For a guy who believes “sacrifice” means cleaning up the dishes, I feel like an idiot after hearing the sacrifices these women make every day.
Take Liz Corah, the entrepreneur/owner of a successful dance and exercise business called Studio 310 in Rockville.
She’s 28, divorced, raising three kids younger than 8, and frequently works 12-hour weekdays and half the weekend. She also owns her own townhouse, drives a sport-utility vehicle and makes a six-figure income.
Corah has been on her own since 15.
Corah, whom I plan to write more about in the future, worked four jobs and saved $40,000 one year so she could rent space and establish 310, which was founded in 2007. Back in those early days, she spent $500 a week in child care for her two daughters (her son came later), not counting the babysitters she paid at night so she could run to teach evening dance classes.
“When I tell you I worked my tail off, I worked my tail off,” she said. “I started the day at 7 and was not done until 9 or 10 p.m. I never saw my two daughters.”
But, she adds, “I am doing exactly what I was meant to do.”
Corah took the long view, sacrificing the social life and everything else that goes with your 20s in order to establish security for herself and her children, and gain more time with her family.
“I think you get your 20s or your 40s,” she said. “And when I am in my 40s, my kids will all be out of the house, and I will be more financially secure and smarter and wise. Having children and being a mom makes me a better and stronger person.”
Jamie Ratner, 33, mother of two children, ages 2 and 3, and founder of Certifikid, an online coupon business catering to family activities, loves the freedom of owning her own business. But she just can’t get enough sleep.
“I feel like I want to be the best business and give the best service, and I want to be the best mom,” said the Bethesda mompreneur, who resigned her manager position at the District’s Williams & Connolly law firm in 2010 as her start-up took off. Her husband is a partner at another firm.
“I have been able to balance the two and specify certain days for kids and certain days for business,” Ratner said. “Because it’s my own business, I can make my own schedule,” which can include pushing a stroller, conducting a business call and jogging all at once.
“The lack of sleep is the hardest part. The kids are up by 5:30. When I put my daughter down for a nap, I do as much work as I can. Sometimes I play hide-and-seek with my kids, and I hide in a good spot so I can write a business e-mail on my BlackBerry. You have to be creative as a mom. Anytime a child is sleeping, I am doing work. ”
And making money. Certifikid is grossing up to $100,000 a month.
There’s Karen McElaney of Centreville, a co-founder of four-year-old CleverWraps, which makes see-through covers to protect electronic devices such as cellphones, e-readers and iPads.
“I have to make all sorts of compromises,” said McElaney, 51, who is married and quit a marketing job in her mid-20s to take care of her newborn son.
McElaney now has two boys, ages 21 and 18, and spends 12 hours a day on her business. She travels from two to five days, every few months.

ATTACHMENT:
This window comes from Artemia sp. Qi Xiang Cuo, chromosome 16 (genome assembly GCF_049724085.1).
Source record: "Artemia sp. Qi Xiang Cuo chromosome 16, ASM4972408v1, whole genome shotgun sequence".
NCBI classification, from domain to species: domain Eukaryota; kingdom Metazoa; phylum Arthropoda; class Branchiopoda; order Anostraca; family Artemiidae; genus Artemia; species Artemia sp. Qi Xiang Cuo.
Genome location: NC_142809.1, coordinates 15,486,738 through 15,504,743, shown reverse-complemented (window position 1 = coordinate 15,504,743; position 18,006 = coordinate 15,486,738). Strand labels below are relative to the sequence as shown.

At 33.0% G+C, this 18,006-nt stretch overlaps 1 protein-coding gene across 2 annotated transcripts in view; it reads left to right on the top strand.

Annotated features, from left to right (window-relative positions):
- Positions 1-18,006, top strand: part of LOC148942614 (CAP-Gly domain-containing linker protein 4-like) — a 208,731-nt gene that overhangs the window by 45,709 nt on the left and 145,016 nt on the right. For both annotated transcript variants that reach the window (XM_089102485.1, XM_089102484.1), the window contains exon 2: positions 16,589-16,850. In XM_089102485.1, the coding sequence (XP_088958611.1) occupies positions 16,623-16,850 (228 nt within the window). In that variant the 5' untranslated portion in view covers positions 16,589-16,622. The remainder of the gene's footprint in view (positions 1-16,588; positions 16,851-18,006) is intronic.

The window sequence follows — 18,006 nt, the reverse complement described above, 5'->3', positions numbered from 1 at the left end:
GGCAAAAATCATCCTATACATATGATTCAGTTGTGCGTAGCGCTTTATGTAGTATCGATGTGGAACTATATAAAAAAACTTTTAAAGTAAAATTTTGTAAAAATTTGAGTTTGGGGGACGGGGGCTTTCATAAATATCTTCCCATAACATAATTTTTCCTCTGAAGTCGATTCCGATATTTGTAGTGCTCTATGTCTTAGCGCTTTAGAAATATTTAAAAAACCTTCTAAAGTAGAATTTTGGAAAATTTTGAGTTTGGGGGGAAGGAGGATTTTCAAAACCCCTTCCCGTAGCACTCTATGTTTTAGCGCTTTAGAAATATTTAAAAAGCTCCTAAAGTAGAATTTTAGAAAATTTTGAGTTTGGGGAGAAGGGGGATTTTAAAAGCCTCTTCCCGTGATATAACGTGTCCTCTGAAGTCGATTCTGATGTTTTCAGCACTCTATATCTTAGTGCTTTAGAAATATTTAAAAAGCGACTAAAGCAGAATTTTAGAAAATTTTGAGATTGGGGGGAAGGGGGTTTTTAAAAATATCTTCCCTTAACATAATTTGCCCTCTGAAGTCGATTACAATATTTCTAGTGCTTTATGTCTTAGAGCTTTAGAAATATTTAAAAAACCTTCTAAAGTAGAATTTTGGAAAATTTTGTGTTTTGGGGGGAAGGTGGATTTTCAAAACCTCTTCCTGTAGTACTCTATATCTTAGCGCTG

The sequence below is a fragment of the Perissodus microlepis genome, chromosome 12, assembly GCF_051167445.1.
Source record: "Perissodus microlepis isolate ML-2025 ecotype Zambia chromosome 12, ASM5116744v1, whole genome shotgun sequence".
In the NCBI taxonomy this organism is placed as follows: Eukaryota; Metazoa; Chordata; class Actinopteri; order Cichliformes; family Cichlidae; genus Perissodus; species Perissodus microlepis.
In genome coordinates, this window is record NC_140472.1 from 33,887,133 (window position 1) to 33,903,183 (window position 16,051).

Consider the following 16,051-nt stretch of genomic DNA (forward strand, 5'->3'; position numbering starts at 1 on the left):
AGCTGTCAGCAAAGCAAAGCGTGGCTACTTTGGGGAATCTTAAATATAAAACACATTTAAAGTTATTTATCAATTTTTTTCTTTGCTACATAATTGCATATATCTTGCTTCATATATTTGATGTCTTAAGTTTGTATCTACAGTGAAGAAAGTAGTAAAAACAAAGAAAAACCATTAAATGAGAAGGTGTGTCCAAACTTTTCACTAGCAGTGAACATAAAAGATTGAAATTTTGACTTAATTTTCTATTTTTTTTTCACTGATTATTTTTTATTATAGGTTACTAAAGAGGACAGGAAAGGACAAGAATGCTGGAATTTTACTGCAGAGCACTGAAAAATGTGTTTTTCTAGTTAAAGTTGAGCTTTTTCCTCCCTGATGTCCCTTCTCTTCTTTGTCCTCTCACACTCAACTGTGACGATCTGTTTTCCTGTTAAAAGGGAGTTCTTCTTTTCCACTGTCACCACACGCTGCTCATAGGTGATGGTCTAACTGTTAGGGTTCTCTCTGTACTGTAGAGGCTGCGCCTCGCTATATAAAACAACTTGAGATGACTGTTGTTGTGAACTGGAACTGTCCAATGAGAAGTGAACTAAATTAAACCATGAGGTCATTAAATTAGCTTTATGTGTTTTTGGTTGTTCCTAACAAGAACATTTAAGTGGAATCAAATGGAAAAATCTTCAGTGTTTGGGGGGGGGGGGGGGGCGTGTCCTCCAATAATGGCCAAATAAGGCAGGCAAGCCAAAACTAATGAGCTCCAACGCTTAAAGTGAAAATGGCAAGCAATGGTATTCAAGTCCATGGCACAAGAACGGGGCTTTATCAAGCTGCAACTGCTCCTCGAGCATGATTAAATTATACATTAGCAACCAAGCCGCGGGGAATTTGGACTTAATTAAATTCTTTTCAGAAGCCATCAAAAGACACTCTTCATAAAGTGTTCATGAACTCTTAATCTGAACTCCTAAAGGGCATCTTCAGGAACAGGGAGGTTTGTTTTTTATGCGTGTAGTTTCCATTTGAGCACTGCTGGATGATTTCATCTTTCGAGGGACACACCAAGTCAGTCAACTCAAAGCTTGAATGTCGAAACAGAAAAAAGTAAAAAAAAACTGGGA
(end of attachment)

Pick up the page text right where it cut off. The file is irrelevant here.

She gave up greeting her sons as teenagers when they came home from school. She gave up attending sporting events such as basketball, football and lacrosse games. She couldn’t drive one son to the University of Georgia for a visit because work beckoned.
“After being a stay-at-home mom for so many years and having so much control over my time and dedicating myself to my kids,” she said, “it was a shock to me when the business began to take over my life.”
I asked Kathy Korman Frey, founder of the Hot Mommas Project and entrepreneur-in-residence at George Washington University’s School of Business, to make sense of this for me.
Frey, 39, married and the mother of two kids, has some business chops herself. She graduated from Harvard Business School and started a successful Washington consulting firm called Vision Forward. She eventually migrated to the academic sector, founding Hot Mommas as a way to promote dynamic women through online case studies. (Corah is one of Frey’s Hot Mommas.)
“These folks are pretty much the spitting image of most of the women who come to our Hot Mommas seminars,” Frey said. “They are overachievers who can do it all — and do.”
I’ll say. I have been in a dialogue of sorts with McElaney and Ratner for weeks, and both are very persistent, to say the least.
Frey commended Ratner and McElaney for their balancing acts. She also pointed out that Corah didn’t have a choice but to pursue her business because she was divorced.
“Having a life partner or spouse allows women to pursue a non-linear career path, which is the idea that you may have an offramp to your career at one time and an on-ramp at another time,” Frey said.
She said her life as a mom, wife, business owner and teacher “is much better than anything I imagined. I was dragged kicking and screaming to do it, but now, I feel quite victorious. I work faster, smarter, better, happier. What’s not to like?”
And now I have to go see about a Lab puppy.
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